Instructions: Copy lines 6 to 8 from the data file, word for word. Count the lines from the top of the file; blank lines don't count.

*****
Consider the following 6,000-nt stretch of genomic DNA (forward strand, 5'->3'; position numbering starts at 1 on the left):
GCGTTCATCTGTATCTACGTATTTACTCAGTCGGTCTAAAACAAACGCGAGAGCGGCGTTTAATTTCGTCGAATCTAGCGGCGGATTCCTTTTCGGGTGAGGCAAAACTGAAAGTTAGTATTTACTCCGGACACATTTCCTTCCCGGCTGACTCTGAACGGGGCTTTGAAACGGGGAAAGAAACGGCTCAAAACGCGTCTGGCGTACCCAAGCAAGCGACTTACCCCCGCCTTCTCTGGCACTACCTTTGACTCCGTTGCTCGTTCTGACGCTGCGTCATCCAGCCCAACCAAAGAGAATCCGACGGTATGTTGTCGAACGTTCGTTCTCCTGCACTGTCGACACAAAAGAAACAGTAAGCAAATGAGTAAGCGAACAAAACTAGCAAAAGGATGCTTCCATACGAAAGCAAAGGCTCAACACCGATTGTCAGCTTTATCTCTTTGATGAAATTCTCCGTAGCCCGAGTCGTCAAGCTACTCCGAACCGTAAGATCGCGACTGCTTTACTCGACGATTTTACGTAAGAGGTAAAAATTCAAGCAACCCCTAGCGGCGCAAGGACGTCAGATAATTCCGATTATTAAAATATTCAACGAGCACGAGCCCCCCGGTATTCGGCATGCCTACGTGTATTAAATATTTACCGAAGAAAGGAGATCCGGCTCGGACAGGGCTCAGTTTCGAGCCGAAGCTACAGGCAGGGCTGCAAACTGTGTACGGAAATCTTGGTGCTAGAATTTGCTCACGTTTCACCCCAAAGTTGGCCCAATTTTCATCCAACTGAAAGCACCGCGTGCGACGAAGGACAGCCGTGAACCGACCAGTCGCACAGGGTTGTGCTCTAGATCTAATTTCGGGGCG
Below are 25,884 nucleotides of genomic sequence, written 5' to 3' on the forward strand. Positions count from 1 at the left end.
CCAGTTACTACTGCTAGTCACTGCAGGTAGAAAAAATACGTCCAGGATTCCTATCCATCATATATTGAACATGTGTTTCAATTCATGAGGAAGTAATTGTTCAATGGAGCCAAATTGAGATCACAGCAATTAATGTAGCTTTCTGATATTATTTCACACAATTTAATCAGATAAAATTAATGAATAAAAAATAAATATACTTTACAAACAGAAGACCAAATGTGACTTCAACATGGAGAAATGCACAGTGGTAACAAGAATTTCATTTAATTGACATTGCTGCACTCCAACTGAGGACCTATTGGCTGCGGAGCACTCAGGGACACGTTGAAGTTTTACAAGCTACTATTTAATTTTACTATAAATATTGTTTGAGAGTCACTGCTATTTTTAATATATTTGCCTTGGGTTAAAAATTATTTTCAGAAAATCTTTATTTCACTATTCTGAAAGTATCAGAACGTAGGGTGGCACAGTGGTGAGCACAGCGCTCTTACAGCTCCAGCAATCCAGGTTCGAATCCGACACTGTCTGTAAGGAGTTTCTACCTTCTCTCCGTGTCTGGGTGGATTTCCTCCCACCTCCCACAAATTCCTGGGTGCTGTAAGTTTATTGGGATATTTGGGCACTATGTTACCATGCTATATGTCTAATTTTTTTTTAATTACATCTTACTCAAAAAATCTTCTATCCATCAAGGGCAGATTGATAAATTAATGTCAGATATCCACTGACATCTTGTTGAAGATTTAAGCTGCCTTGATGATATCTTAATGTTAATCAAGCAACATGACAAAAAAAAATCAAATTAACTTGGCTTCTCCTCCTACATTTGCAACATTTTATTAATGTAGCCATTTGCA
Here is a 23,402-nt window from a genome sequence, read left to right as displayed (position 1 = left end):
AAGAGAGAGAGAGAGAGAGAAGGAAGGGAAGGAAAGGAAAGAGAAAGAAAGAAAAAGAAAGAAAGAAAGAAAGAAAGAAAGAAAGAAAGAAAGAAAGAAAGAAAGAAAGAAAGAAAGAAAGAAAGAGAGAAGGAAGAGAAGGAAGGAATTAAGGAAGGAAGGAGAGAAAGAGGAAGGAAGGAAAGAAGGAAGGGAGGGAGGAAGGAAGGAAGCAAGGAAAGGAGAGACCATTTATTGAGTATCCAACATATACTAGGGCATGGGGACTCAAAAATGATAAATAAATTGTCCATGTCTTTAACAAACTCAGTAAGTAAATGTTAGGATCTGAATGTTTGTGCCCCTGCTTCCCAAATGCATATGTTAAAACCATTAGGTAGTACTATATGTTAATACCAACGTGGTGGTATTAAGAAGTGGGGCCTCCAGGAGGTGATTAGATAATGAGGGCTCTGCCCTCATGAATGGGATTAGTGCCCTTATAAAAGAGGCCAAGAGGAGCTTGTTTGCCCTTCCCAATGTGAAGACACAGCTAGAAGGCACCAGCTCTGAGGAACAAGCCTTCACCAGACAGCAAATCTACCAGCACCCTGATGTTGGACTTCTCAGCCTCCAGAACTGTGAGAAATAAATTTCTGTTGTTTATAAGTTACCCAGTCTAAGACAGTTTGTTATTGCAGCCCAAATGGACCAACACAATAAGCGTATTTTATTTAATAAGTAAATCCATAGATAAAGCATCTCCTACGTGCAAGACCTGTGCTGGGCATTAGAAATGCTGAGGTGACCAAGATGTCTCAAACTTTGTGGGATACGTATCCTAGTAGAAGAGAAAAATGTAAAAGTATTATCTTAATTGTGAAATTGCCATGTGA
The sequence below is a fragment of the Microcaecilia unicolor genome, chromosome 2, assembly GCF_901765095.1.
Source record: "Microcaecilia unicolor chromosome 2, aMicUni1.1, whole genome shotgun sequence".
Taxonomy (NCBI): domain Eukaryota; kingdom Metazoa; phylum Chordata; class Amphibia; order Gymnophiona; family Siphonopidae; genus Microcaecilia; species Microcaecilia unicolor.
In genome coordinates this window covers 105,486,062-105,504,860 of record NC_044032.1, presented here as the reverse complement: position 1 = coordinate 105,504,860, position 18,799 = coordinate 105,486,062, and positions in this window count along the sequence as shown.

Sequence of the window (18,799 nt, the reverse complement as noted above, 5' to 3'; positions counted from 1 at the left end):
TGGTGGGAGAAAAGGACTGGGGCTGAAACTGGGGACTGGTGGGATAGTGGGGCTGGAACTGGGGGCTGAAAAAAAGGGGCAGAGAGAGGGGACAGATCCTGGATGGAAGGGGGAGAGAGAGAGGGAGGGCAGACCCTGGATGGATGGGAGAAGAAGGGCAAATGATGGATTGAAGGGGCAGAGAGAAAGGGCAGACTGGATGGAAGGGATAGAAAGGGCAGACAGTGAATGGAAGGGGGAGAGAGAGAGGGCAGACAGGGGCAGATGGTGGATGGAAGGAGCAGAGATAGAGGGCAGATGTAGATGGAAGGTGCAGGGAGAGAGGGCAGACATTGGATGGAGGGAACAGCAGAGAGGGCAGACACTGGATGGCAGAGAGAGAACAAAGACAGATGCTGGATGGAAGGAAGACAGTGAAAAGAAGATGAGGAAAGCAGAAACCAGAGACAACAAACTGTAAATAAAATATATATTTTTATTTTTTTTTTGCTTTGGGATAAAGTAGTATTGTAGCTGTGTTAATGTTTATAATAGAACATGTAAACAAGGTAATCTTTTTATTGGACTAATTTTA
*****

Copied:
AAGAGAGAGAGAGAGAGAGAAGGAAGGGAAGGAAAGGAAAGAGAAAGAAAGAAAAAGAAAGAAAGAAAGAAAGAAAGAAAGAAAGAAAGAAAGAAAGAAAGAAAGAAAGAAAGAAAGAAAGAAAGAGAGAAGGAAGAGAAGGAAGGAATTAAGGAAGGAAGGAGAGAAAGAGGAAGGAAGGAAAGAAGGAAGGGAGGGAGGAAGGAAGGAAGCAAGGAAAGGAGAGACCATTTATTGAGTATCCAACATATACTAGGGCATGGGGACTCAAAAATGATAAATAAATTGTCCATGTCTTTAACAAACTCAGTAAGTAAATGTTAGGATCTGAATGTTTGTGCCCCTGCTTCCCAAATGCATATGTTAAAACCATTAGGTAGTACTATATGTTAATACCAACGTGGTGGTATTAAGAAGTGGGGCCTCCAGGAGGTGATTAGATAATGAGGGCTCTGCCCTCATGAATGGGATTAGTGCCCTTATAAAAGAGGCCAAGAGGAGCTTGTTTGCCCTTCCCAATGTGAAGACACAGCTAGAAGGCACCAGCTCTGAGGAACAAGCCTTCACCAGACAGCAAATCTACCAGCACCCTGATGTTGGACTTCTCAGCCTCCAGAACTGTGAGAAATAAATTTCTGTTGTTTATAAGTTACCCAGTCTAAGACAGTTTGTTATTGCAGCCCAAATGGACCAACACAATAAGCGTATTTTATTTAATAAGTAAATCCATAGATAAAGCATCTCCTACGTGCAAGACCTGTGCTGGGCATTAGAAATGCTGAGGTGACCAAGATGTCTCAAACTTTGTGGGATACGTATCCTAGTAGAAGAGAAAAATGTAAAAGTATTATCTTAATTGTGAAATTGCCATGTGA
The sequence below is a fragment of the Microcaecilia unicolor genome, chromosome 2, assembly GCF_901765095.1.
Source record: "Microcaecilia unicolor chromosome 2, aMicUni1.1, whole genome shotgun sequence".